As a student of archaeology, I have always been sensitive to the issue of the types of questions archaeology alone can, or cannot, answer. By “archaeology alone,” I am referring to studies of prehistoric peoples that must try to make sense of the physical evidence without the benefit of a recorded history. I have worked mostly in the American Southwest, where the Hohokam, Mogollon, ancestral puebloans, and others abandoned their communities long before the arrival of the Spanish and left behind no written records.
Archaeological studies can determine quite a bit about people from the durable items that survive the passage of time: What they ate, where they lived, when they lived, what they manufactured, where they found their raw materials, who they traded with, etc. The material record can also reveal clues about their social behaviors. Differentiation in household goods can indicate social or economic stratification, grave goods hint at reverence paid to the dead, and monumental architecture reveals the presence of community-level organization.
This is still pretty thin, from an anthropological point of view. My very first anthropology course defined culture as a set of shared ideas and behaviors. Archaeologists talk about “cultural” material and studying lost “cultures,” yet the artifacts and structures we excavate seldom seem to tell us much about the shared ideas and behaviors of the people who left them behind. Even behaviors such as the daily routines of gathering and preparing food must be guessed at, since in most cases the people who abandoned these habitation sites, well, they abandoned them. Only a handful of archaeologists are lucky enough to find a snapshot in time such as that provided by the sudden and rapid burial of Pompeii. Most sites in the Americas were cleared out, and sometimes decommissioned and burned before the former residents moved on, leaving little if any clues to the activities that previously occurred there.
Bigger questions remain mostly unanswered by the artifacts: What were their motives? What institutions did they create? What did they believe? Without a record, whether written by the people themselves or by their contemporaries (enemies or conquerors, for example), we will likely never know. I was surprised by a particular example of the importance of corroborating documentation while touring the Mary Rose museum in Portsmouth, England. One exhibit case contained mysterious items and a sign that asked visitors if they know what the objects were, or how they were used. Even with written records from that period (she sank in 1545), archaeologists and historians have been unable to identify the artifacts. Similarly mysterious items with no identifiable function are often labeled as “ritualistic” here in the American Southwest... but, I digress.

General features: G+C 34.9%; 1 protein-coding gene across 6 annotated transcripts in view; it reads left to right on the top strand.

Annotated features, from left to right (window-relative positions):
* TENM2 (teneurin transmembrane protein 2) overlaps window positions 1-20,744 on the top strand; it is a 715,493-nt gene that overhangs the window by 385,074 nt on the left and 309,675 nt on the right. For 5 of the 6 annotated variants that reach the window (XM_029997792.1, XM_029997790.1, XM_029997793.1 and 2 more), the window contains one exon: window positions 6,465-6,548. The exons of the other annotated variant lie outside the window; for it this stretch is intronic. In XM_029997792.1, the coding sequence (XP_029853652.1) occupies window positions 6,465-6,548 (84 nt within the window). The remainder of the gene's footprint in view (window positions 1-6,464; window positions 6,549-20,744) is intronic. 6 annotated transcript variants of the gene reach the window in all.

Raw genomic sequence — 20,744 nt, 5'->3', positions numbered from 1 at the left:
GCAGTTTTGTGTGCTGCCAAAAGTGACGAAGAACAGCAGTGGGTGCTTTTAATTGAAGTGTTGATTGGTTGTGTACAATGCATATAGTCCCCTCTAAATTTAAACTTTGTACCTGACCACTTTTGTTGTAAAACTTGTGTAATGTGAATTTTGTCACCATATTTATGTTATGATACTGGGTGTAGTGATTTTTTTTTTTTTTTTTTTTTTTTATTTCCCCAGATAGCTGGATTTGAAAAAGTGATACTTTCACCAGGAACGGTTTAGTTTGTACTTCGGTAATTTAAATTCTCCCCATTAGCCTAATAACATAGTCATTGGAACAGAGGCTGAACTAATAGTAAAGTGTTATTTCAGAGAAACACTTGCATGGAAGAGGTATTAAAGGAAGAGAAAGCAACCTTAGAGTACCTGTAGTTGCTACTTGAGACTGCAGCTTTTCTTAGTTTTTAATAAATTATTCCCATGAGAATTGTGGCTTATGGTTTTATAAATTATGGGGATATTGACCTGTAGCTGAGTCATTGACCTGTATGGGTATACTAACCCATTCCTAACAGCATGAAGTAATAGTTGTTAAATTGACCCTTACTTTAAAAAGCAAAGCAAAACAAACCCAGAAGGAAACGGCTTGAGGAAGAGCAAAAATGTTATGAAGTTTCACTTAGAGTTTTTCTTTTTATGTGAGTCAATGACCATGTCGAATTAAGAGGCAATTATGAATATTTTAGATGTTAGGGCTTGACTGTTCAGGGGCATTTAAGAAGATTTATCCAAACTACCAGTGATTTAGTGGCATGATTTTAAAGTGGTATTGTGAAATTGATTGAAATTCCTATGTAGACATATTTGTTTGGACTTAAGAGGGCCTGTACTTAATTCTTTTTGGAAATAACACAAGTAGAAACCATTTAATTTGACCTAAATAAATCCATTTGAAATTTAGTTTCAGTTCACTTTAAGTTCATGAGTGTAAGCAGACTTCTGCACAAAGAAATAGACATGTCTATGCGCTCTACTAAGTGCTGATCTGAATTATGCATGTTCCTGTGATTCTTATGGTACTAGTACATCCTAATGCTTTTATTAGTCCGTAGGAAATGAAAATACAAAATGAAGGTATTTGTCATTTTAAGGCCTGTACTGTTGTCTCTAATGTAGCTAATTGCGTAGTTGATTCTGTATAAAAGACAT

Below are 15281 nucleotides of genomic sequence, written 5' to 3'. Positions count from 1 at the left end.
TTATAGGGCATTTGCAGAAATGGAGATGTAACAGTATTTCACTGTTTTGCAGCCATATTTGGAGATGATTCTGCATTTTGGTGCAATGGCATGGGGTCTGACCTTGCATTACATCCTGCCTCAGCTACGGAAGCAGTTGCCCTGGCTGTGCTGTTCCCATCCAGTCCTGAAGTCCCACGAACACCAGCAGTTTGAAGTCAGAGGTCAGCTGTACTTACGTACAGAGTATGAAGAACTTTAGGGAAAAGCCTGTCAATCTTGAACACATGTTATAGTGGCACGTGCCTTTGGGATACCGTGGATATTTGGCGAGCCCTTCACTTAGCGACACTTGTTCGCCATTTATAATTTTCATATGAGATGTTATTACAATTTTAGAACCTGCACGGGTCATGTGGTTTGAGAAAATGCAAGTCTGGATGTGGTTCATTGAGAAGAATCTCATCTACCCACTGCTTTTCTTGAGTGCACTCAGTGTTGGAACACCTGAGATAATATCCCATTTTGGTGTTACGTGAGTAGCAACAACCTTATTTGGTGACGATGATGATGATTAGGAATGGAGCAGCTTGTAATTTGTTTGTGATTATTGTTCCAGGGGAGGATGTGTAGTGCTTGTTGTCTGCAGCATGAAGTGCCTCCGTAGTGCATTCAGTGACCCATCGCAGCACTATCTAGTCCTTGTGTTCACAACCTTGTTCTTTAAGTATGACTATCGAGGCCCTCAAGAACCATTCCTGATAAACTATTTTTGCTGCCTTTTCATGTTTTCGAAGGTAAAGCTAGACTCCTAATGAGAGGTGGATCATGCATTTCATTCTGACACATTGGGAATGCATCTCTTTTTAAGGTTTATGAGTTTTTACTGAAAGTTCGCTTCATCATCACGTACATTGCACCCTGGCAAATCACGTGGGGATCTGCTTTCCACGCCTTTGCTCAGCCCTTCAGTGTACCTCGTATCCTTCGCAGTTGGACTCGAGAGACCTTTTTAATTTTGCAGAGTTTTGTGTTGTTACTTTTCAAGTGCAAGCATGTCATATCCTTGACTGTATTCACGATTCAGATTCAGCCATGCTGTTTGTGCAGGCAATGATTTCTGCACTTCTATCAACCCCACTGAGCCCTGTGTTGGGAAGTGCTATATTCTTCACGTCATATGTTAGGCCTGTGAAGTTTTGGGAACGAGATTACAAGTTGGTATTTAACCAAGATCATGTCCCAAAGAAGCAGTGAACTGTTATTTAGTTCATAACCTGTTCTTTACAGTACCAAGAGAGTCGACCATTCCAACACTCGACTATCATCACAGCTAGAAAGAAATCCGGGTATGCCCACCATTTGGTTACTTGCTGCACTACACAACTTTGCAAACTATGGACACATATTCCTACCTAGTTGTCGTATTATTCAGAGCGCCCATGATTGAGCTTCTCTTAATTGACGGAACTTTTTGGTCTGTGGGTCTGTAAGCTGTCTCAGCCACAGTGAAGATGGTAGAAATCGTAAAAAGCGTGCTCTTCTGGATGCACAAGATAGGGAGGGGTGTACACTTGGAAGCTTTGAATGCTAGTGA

If the only things archaeological data could tell us about past societies were dates of occupation, population estimates, diet, goods produced, subsistence methods and the like (the kind of information you learn in a Geography 101 course), I probably would have lost interest by now. Fortunately for me, I have met and worked with archaeologists who engage in interdisciplinary approaches.
I’m not talking about the kind of interdisciplinary work that happens when geologists, biological anthropologists, climatologists, and other specialists are brought in to help interpret an archaeological site. I don’t mean working with cultural anthropologists to interpret material culture through ethnographic analogs, either (although this is important and valuable). I’m referring to archaeologists working with academics from other fields entirely, in an attempt to provide a deeper time perspective to better understand present day societies and institutions.
Such interdisciplinary opportunities include:
1. Economics. Archaeological data can reveal much about production and exchange that is useful to economists, who can sometimes fall into the trap of thinking human history began with the creation of the central bank.
2. Architecture. Techniques have been developed by architects that can be applied to archaeological studies of the built environment, such as Hillier and Hanson’s space syntax analysis, and Rapoport’s concepts of low, middle, and high level meaning.
3. Urban Studies and Planning. Analysis of ancient cities can help to identify universals in the ways humans aggregate into large settlements.
4. Sustainability. This is a hip new topic, and archeological studies have a lot to offer with regard to human interactions with the environment over time.
Like nearly everyone, I was drawn to archaeology by the ruins and the promise of unearthing mysterious items. As I became more involved, I embraced the measurement aspects: the what, where, and when of the artifacts. But archaeology has to be much more than the salvage of ancient treasure if it is to be relevant, both to the social sciences and to me. The potential to use archaeology to help see the big picture of humanity is what is keeping me around.
The Mary Rose Museum
Hillier, B., & Hanson, J.
1984 The social logic of space. New York: Cambridge University Press.
1988 Levels of meaning in the built environment. In F. Poyatos (Ed.), Cross-cultural perspectives in non verbal communication (pp. 317–336). Toronto: C. J. Hogrefe.
Urban Organization through the Ages: Neighborhoods, Open Spaces and Urban Life